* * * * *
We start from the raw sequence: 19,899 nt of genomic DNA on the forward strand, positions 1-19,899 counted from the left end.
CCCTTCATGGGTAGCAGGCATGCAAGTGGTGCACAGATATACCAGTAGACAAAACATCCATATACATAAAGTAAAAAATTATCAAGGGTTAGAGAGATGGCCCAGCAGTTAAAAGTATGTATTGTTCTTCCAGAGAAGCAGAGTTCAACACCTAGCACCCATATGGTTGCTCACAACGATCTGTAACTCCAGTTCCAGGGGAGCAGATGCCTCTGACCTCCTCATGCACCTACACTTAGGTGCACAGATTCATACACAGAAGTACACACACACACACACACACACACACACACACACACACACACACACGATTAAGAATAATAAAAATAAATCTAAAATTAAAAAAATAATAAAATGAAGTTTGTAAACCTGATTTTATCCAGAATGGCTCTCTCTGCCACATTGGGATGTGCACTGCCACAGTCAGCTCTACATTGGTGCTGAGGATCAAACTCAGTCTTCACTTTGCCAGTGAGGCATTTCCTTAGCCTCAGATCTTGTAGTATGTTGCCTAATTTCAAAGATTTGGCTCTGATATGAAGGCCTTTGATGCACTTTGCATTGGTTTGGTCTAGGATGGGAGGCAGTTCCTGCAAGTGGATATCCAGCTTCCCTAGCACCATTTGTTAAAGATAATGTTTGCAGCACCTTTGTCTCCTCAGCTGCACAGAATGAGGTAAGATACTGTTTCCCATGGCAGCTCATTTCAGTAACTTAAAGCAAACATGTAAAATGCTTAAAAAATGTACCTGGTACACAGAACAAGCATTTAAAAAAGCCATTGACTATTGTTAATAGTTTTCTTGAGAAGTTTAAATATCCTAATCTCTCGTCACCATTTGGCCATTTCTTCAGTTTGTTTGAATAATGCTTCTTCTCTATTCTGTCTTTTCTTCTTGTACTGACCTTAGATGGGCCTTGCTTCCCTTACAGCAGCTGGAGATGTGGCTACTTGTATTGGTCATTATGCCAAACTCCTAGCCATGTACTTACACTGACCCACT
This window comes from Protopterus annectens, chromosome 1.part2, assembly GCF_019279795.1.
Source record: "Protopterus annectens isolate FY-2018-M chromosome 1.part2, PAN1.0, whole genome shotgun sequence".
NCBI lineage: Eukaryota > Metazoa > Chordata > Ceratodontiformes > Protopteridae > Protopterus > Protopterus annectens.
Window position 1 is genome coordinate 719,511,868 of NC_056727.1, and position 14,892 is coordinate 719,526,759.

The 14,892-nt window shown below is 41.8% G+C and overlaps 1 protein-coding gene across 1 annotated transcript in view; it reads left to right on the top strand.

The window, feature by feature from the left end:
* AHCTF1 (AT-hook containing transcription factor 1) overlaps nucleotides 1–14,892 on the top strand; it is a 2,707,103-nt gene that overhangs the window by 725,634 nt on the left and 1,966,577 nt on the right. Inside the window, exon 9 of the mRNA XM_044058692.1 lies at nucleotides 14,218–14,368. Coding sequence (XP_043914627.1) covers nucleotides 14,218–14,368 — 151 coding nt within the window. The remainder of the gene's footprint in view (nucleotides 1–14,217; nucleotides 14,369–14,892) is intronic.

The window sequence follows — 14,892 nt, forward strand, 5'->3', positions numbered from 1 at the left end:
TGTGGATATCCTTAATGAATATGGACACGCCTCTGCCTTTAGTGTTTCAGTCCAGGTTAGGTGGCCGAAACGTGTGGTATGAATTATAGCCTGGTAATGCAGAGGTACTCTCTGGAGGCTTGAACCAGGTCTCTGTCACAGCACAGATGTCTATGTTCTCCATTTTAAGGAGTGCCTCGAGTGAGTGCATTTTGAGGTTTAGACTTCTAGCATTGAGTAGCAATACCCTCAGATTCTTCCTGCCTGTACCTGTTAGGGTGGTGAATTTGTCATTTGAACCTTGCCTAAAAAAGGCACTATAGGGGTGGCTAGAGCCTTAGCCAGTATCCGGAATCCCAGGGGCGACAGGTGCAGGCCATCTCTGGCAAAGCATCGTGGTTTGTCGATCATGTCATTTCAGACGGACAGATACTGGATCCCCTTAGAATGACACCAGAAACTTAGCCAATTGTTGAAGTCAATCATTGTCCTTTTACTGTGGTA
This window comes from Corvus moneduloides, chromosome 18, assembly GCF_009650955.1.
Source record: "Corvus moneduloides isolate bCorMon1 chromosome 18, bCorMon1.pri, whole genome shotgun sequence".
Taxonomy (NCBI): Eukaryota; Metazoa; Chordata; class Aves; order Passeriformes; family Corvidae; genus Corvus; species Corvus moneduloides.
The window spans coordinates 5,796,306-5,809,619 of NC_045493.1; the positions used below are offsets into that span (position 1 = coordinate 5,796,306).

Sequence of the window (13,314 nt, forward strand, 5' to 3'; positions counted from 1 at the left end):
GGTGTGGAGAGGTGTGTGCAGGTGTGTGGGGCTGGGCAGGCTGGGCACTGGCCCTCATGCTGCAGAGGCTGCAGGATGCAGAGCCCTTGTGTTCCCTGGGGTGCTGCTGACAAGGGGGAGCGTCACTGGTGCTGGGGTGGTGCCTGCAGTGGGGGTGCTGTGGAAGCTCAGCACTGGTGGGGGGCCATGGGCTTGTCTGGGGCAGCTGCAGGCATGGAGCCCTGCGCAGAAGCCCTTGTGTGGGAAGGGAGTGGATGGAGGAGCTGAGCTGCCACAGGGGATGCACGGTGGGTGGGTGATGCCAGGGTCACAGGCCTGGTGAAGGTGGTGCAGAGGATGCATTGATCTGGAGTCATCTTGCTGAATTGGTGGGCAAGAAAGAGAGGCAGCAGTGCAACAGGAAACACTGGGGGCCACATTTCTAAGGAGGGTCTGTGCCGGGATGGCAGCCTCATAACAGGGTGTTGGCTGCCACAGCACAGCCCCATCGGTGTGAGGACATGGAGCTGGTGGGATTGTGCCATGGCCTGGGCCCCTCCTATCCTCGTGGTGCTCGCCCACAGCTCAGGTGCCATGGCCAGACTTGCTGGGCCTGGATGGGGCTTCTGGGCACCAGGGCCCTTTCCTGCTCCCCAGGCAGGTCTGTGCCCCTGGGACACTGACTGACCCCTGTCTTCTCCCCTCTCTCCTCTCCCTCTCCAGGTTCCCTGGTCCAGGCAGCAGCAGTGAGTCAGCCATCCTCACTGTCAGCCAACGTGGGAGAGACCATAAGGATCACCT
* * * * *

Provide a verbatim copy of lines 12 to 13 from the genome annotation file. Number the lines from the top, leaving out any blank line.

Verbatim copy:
This window comes from Corvus moneduloides, chromosome 18, assembly GCF_009650955.1.
Source record: "Corvus moneduloides isolate bCorMon1 chromosome 18, bCorMon1.pri, whole genome shotgun sequence".